# Squaring a Sorted Array

In this chapter, we will learn how to solve Squaring a Sorted Array problem by using two pointers technique.

#### Problem Statement:

Given an integer array `arr` sorted in non-decreasing order, return an array of the squares of each number sorted in non-decreasing order.

Example 1:

``````Input: arr: [1, 2, 3, 4, 5]
Output: [1, 4, 9, 16, 25]``````

Example 2:

``````Input: arr: [-5, -3, 0, 1, 4]
Output: [0, 1, 9, 16, 25]``````

#### Solution:

One simple solution can be to create an answer array of input array size. Then we can start filling it from the left side to the right side until we reach the end of the input array. Each time, we will calculate the square of the given number and store it in the answer array.
After covering all the elements, we would be having our answer array but it may or may not be sorted. To make sure that it is sorted, we can perform `sort()` operation on our answer array. Hence, this algorithm will take `O(N * logN)` time. Can we perform better?

Since the input array is sorted, the numbers at both ends can give us the largest square, therefore we can use two pointers starting at both ends of the input array. At any step, whichever pointer gives us the bigger square, we add it to the result array and move our respective pointer to the left or right accordingly.

Here is the visual representation of this algorithm:

Our algorithm will look like this:

#### Code:

``````import java.io.*;

class Innoskrit {

public static int[] sortedSquares(int arr[]) {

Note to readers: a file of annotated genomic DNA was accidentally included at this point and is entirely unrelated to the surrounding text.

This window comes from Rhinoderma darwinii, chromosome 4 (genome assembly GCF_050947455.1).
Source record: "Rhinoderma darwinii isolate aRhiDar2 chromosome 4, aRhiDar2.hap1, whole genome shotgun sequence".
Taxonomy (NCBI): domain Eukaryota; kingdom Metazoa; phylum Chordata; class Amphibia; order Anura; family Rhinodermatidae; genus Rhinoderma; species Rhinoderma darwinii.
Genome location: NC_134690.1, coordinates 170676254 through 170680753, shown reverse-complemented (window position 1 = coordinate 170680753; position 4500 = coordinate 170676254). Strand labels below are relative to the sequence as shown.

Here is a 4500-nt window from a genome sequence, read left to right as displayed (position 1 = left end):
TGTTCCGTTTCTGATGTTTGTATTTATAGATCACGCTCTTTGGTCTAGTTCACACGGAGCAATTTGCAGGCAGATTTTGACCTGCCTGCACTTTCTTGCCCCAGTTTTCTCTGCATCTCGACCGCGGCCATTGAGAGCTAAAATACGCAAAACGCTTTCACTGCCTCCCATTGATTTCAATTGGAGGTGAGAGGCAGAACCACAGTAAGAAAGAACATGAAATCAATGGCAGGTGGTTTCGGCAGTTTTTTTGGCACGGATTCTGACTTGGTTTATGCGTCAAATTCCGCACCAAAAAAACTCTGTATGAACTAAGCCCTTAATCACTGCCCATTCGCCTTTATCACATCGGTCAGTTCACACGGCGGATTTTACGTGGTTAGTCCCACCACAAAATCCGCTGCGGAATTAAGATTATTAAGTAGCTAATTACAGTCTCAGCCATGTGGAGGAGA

int squares[] = new int[arr.length];
int start = 0;
int end = arr.length - 1;
int index = arr.length - 1;

while(start <= end) {
int leftSquare = arr[start] * arr[start];
int rightSquare = arr[end] * arr[end];

if(leftSquare < rightSquare) {
squares[index] = rightSquare;
end -= 1;
}
else {
squares[index] = leftSquare;
start += 1;
}
index -= 1;
}
return squares;
}

public static void main(String[] args) {
int ans[] = Innoskrit.sortedSquares(new int[] {1, 2, 3, 4, 5});
for(int a : ans) {
System.out.print(a + " ");
}
System.out.println();

ans = Innoskrit.sortedSquares(new int[] {-5, -3, 0, 1, 4});
for(int a : ans) {
System.out.print(a + " ");
}
System.out.println();
}
}``````
``````class Innoskrit:

def sorted_squares(arr):

squares = [0] * len(arr)
start = 0
end = len(arr) - 1
index = len(arr) - 1

while(start <= end):
left_square = arr[start] ** 2
right_square = arr[end] ** 2

if left_square < right_square:
squares[index] = right_square
end -= 1
else:
squares[index] = left_square
start += 1
index -= 1

return squares

if __name__ == '__main__':
ans = Innoskrit.sorted_squares([1, 2, 3, 4, 5])
for a in ans:
print(a, end = " ")
print()

ans = Innoskrit.sorted_squares([-5, -3, 0, 1, 4])
for a in ans:
print(a, end = " ")
print()``````
``````#include<bits/stdc++.h>
using namespace std;

class Innoskrit {
public:
static vector<int> sortedSquares(const vector<int>& arr) {

vector<int> squares(arr.size());
int start = 0;
int end = arr.size() - 1;
int index = arr.size() - 1;

while(start <= end) {
int leftSquare = arr[start] * arr[start];
int rightSquare = arr[end] * arr[end];

if(leftSquare < rightSquare) {
squares[index] = rightSquare;
end -= 1;
} else {
squares[index] = leftSquare;
start += 1;
}
index -= 1;
}
return squares;
}
};

int main(int argc, char *argv[]) {
auto ans = Innoskrit::sortedSquares(vector<int>{1, 2, 3, 4, 5});
for(auto a : ans) {
cout << a << " ";
}
cout << endl;

ans = Innoskrit::sortedSquares(vector<int>{-5, -3, 0, 1, 4});
for(auto a : ans) {
cout << a << " ";
}
cout << endl;
}``````

Output:

``````1 4 9 16 25
0 1 9 16 25 ``````

#### Time Complexity:

The time complexity of the above algorithm will be `O(N)`, where ‘N’ is the total number of elements in the given array.

#### Space Complexity:

The above algorithm’s space complexity will also be `O(N)` this space will be used for the output array.

#### Innoskrit

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